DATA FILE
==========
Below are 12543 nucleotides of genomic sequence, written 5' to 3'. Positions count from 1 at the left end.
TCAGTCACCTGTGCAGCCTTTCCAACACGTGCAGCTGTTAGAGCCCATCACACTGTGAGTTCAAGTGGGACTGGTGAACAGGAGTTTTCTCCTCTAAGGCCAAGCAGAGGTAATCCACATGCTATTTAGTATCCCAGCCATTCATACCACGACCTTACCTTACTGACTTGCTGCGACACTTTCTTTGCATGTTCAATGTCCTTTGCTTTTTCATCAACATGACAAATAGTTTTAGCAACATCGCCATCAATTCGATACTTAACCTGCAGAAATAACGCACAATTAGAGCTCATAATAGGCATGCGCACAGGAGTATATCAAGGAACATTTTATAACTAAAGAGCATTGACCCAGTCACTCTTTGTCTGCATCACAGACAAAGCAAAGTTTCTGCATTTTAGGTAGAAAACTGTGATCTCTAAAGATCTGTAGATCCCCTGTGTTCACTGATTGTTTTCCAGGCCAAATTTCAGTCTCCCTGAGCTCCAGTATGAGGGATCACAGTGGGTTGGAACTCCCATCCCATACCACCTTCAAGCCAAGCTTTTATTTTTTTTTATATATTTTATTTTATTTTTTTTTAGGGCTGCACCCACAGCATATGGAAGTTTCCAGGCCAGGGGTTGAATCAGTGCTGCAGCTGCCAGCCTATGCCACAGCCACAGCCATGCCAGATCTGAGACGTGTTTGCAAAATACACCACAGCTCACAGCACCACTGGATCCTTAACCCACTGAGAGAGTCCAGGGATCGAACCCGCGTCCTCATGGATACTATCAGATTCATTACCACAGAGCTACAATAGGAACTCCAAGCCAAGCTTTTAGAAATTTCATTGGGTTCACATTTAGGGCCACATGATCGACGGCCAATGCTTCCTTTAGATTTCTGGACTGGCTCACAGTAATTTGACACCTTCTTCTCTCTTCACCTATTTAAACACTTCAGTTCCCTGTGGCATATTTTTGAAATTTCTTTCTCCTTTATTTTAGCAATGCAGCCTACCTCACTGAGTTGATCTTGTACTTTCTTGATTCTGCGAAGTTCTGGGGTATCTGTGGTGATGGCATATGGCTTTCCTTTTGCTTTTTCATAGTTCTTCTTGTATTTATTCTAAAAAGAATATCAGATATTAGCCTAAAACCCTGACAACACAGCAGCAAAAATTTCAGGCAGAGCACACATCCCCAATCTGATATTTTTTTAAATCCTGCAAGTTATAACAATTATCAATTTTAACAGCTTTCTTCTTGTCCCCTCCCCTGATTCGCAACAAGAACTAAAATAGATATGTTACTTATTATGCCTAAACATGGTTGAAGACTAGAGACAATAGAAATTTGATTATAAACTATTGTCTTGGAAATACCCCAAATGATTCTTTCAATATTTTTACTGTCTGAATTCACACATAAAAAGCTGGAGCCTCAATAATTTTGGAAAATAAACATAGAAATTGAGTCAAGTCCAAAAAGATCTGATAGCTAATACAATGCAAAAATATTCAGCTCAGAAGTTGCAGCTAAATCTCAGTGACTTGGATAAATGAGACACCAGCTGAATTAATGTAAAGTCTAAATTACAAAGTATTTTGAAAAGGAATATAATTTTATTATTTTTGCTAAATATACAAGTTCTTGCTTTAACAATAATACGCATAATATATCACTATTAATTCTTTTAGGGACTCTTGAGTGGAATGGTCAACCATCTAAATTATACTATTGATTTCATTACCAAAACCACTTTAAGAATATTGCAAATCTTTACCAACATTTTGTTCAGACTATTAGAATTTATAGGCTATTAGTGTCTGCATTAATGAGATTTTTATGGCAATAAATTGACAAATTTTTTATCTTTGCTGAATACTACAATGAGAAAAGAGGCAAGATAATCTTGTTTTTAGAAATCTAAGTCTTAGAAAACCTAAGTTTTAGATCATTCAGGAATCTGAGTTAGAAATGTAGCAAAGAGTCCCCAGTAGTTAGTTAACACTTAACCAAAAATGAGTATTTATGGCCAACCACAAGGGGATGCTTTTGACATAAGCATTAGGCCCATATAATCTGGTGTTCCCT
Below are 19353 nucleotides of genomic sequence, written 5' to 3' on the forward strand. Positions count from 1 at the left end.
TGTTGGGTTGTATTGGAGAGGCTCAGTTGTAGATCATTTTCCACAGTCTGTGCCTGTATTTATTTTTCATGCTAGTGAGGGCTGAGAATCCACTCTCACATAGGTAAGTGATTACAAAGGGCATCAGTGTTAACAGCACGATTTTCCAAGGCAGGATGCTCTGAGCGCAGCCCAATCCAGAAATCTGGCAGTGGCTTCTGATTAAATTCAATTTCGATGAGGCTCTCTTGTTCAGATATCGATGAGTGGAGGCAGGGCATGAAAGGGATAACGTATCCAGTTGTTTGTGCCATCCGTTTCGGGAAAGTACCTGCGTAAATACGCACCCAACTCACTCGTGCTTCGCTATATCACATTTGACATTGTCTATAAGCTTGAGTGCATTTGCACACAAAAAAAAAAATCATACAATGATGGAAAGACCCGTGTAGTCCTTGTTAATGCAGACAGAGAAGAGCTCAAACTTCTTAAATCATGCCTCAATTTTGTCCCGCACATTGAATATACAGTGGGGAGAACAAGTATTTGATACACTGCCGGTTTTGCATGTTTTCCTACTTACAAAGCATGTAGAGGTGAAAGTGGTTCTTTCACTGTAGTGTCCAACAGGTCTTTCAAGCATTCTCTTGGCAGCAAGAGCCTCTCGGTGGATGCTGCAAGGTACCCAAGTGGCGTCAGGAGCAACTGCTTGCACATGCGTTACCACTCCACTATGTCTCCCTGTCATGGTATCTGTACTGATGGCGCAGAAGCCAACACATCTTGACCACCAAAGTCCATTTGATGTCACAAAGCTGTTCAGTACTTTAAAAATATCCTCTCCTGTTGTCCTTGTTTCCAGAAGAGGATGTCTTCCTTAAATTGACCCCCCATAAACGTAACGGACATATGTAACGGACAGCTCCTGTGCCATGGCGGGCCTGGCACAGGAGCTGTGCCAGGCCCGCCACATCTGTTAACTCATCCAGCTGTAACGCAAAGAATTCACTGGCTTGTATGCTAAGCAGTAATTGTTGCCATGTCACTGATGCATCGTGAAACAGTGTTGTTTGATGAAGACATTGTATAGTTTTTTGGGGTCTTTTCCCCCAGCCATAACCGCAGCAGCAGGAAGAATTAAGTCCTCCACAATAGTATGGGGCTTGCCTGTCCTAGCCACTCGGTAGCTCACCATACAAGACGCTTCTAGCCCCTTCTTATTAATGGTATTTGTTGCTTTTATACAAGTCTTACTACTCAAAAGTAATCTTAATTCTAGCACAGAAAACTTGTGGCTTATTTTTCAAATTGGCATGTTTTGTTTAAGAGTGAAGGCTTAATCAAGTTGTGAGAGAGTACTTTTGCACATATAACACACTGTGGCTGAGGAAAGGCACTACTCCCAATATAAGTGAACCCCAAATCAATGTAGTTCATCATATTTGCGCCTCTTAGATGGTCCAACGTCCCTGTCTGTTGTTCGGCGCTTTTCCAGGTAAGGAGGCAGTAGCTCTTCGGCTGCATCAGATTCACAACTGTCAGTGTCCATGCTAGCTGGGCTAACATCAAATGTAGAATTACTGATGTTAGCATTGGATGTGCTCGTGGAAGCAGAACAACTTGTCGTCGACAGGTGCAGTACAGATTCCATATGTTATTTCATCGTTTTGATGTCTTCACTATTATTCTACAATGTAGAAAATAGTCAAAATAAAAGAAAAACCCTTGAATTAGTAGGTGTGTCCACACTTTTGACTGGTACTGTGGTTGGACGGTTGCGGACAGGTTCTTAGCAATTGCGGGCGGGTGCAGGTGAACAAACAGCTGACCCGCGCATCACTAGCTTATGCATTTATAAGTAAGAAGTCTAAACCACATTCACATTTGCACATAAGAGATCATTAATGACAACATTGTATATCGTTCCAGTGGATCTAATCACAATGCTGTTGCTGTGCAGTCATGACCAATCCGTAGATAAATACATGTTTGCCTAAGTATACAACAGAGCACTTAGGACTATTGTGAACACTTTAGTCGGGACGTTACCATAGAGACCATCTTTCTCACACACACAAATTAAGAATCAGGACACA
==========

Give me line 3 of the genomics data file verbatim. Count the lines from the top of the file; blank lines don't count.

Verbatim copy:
Below are 19353 nucleotides of genomic sequence, written 5' to 3' on the forward strand. Positions count from 1 at the left end.